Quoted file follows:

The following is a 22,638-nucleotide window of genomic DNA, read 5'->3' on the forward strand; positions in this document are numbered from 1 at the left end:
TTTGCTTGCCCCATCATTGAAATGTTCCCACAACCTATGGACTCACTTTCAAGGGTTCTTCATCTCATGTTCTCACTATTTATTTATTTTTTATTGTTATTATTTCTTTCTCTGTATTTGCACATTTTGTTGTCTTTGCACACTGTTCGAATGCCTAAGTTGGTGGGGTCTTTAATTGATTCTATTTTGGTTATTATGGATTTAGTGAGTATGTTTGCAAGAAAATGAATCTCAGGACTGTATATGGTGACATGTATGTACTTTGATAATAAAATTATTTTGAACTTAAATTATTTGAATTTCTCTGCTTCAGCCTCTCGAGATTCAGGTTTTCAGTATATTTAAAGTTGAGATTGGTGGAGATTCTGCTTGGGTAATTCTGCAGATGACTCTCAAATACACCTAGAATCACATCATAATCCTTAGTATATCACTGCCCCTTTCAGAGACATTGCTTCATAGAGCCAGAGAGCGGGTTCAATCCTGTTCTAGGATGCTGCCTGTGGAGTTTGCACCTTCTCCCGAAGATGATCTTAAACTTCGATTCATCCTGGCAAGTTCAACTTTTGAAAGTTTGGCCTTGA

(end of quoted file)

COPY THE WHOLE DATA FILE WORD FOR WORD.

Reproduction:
The following is a 22,638-nucleotide window of genomic DNA, read 5'->3' on the forward strand; positions in this document are numbered from 1 at the left end:
TTTGCTTGCCCCATCATTGAAATGTTCCCACAACCTATGGACTCACTTTCAAGGGTTCTTCATCTCATGTTCTCACTATTTATTTATTTTTTATTGTTATTATTTCTTTCTCTGTATTTGCACATTTTGTTGTCTTTGCACACTGTTCGAATGCCTAAGTTGGTGGGGTCTTTAATTGATTCTATTTTGGTTATTATGGATTTAGTGAGTATGTTTGCAAGAAAATGAATCTCAGGACTGTATATGGTGACATGTATGTACTTTGATAATAAAATTATTTTGAACTTAAATTATTTGAATTTCTCTGCTTCAGCCTCTCGAGATTCAGGTTTTCAGTATATTTAAAGTTGAGATTGGTGGAGATTCTGCTTGGGTAATTCTGCAGATGACTCTCAAATACACCTAGAATCACATCATAATCCTTAGTATATCACTGCCCCTTTCAGAGACATTGCTTCATAGAGCCAGAGAGCGGGTTCAATCCTGTTCTAGGATGCTGCCTGTGGAGTTTGCACCTTCTCCCGAAGATGATCTTAAACTTCGATTCATCCTGGCAAGTTCAACTTTTGAAAGTTTGGCCTTGA